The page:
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I have machine running Debian Squeeze with apache, mysql, php... In one of the directories there are some other dirs and way too much files more than 500k files, I tried deleting via WinSCP but it hangs. Even after more than 24 hours WinSCP is still unresponsive. In the moment I am trying to delete this directory with Putty (rm -rf dirname), but just like WinSCP it became unresponsive. Any suggestions? Thanks!

I have root access to the machine.

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Remember, rm doesn't show you what files it's deleting without the -v flag. – Rob Feb 6 '13 at 16:09
up vote 4 down vote accepted

Deleting the directory should work. You might run in to trouble if you are trying to delete individual files because there are so many. You are not running rm -rf dirname/* are you?

My guess is that you are loosing the ssh connection because of inactivity, are you sure the command was not executed correctly on the server?

In any case, a possible workaround would be to use nohup:

nohup rm -rf dirname

You can launch the command and log off, it will continue in the background.


I found this question over at U&L.SE, I recommend you have a look at it. Unfortunately, I cannot recreate your problem. I have made a directory with 2516007 files and could always delete it using rm -rf:

$ mkdir ha
$ for X in $(seq 1 10000);do touch {1..10000}_$X; done
$ ls -f ha | wc -l 
  2516007     <= I stopped before the for loop finished, but this should be enough
$ time rm -rf ha/
  real  23m11.695s
  user  0m3.540s
  sys           0m42.891s

So, it took 20 minutes to delete ~2 million empty files. It seems reasonable that it could take hours to delete a huge amount of non-empty files.

Anyway, some of the suggestions from the U&L question should help. Specifically this one:

find /delb -type f  --delete

or this one (slightly modified from the original)

find /delb -type f -print0 | xargs -0r rm -f

Finally, a trick you could do is delete a few files at a time. If you know that some file names start with the string "foo", others "bar" etc, do this:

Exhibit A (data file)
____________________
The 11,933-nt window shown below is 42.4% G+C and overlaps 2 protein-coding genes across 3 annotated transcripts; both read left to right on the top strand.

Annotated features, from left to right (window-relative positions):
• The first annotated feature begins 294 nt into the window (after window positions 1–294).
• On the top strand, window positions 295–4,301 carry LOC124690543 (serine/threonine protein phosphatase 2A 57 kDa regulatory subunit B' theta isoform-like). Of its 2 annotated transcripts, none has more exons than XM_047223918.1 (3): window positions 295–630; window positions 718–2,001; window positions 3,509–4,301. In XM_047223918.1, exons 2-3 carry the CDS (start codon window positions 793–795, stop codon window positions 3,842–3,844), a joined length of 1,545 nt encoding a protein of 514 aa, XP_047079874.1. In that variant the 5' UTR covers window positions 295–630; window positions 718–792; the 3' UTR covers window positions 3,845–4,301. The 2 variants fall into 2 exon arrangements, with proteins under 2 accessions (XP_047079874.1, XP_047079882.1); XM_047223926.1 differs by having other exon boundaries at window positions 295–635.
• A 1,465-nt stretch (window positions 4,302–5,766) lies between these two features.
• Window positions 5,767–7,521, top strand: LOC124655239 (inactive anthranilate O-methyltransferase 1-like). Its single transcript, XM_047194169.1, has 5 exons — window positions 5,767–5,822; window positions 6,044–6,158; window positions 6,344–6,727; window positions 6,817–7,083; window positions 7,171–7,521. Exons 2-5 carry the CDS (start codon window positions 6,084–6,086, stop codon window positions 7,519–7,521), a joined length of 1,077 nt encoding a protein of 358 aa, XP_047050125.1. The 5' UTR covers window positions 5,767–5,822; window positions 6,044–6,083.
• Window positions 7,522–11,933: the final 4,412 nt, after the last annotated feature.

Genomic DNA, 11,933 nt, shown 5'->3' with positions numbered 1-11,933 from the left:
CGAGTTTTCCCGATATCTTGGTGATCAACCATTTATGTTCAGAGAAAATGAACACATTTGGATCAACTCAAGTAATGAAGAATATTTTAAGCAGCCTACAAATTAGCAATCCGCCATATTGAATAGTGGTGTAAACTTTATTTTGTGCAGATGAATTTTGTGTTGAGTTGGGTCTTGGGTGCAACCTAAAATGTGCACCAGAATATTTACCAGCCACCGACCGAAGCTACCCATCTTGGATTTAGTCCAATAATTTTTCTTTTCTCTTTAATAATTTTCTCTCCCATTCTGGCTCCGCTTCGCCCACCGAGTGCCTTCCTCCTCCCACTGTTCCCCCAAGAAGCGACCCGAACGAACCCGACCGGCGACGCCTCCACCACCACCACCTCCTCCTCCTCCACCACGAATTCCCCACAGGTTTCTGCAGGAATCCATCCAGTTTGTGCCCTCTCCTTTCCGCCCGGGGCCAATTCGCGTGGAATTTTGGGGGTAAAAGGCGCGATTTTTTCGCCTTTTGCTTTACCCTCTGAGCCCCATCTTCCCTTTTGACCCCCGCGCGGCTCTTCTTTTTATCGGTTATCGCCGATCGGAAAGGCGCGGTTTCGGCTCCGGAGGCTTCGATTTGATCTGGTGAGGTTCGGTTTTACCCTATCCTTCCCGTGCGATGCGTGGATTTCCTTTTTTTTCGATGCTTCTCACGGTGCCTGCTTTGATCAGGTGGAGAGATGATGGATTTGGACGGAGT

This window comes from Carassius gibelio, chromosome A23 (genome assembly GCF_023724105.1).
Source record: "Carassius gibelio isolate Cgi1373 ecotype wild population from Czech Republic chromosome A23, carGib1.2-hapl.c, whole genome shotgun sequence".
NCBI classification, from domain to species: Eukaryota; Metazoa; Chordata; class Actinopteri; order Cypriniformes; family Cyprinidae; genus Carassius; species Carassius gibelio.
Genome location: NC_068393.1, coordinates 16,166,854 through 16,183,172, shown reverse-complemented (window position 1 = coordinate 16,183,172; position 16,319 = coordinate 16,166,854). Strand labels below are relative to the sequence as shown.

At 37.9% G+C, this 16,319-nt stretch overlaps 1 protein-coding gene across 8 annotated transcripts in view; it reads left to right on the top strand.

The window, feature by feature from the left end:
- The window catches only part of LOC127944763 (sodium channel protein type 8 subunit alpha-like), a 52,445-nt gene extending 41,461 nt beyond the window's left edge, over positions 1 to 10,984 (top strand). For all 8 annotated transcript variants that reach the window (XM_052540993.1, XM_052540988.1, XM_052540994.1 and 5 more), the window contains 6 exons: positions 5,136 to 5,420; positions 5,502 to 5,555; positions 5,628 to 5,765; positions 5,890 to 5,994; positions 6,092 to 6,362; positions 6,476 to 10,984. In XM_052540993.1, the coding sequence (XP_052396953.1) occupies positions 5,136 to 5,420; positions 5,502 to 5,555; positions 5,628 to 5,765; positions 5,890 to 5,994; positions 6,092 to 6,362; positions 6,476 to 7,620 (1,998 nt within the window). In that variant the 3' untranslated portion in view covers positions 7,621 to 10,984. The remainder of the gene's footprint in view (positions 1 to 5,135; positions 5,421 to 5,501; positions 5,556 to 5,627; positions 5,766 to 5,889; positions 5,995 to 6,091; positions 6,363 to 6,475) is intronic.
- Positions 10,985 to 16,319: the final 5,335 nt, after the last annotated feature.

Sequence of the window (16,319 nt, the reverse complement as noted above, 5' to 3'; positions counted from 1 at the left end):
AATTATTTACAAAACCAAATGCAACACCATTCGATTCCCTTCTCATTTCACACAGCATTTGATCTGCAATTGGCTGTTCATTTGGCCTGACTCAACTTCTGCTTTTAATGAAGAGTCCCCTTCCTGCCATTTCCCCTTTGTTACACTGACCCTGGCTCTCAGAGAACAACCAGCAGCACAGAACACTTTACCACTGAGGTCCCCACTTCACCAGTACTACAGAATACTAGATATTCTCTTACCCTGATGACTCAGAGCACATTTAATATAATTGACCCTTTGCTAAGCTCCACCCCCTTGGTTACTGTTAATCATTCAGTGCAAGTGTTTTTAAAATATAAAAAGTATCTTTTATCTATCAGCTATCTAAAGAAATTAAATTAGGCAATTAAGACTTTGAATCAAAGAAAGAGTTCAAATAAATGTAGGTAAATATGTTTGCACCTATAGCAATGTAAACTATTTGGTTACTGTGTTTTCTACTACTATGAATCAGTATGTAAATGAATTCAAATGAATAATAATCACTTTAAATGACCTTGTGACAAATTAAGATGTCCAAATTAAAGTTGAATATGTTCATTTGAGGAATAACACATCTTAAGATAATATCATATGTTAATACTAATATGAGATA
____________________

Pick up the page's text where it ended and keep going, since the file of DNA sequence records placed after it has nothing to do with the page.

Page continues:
rm -rf /delb/foo*
rm -rf /delb/bar*

and so on. You could also try something like this:

for n in {a..z}; do rm -rf /delb/$n*; done
for n in {A..Z}; do rm -rf /delb/$n*; done
for n in {0..9}; do rm -rf /delb/$n*; done

This last command will sequentially delete each file name beginning with each letter of the alphabet, then any file names beginning with numbers.

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Another alternative would screen but screen isn't always included by default. – Kruug Feb 6 '13 at 14:55
No I am not running rm -rf dirname/* I will try: nohup rm -rf dirname but since this is production server, will it damage it's performance while running and how can I stop it if it fails? – sklr Feb 6 '13 at 16:15
It should not affect the server at all (assuming it is deleting from a local disk). You can kill it by running killall rm or kill $PID where $PIDis the process ID. – terdon Feb 6 '13 at 16:26
I ran nohup rm -rf dirname yesterday (~18 hours ago) and logged off, right now the folder is still existing. – sklr Feb 7 '13 at 10:42
That is a very long time, I'd check dmesg and see if rm is doing several retries because of disk fault. – LtWorf Feb 9 '13 at 23:36

As a side not to the answer already posted. From my experience in dealing with file system that ran out of inodes. With over billion files on the file system.

The fastest way to delete / list files is using find, especially if you have thousands of files / directories. Find starts working immediately provided there is no expansion to do.

find /path/to/be/deleted -type f --delete

Don't use * or any other type of command line expansion as part of your command. * is executed in the terminal before it is passed to the command rm / ls etc. So your terminal sits there trying to list all the hundred thousand files before passing them to the actual command that will do the work. This is very slow.

man bash
Expansion is performed on the command line after it has been split into words. There are seven kinds of expansion performed: brace expansion, tilde expansion, parameter and variable expansion, command substitu‐ tion, arithmetic expansion, word splitting, and pathname expansion.

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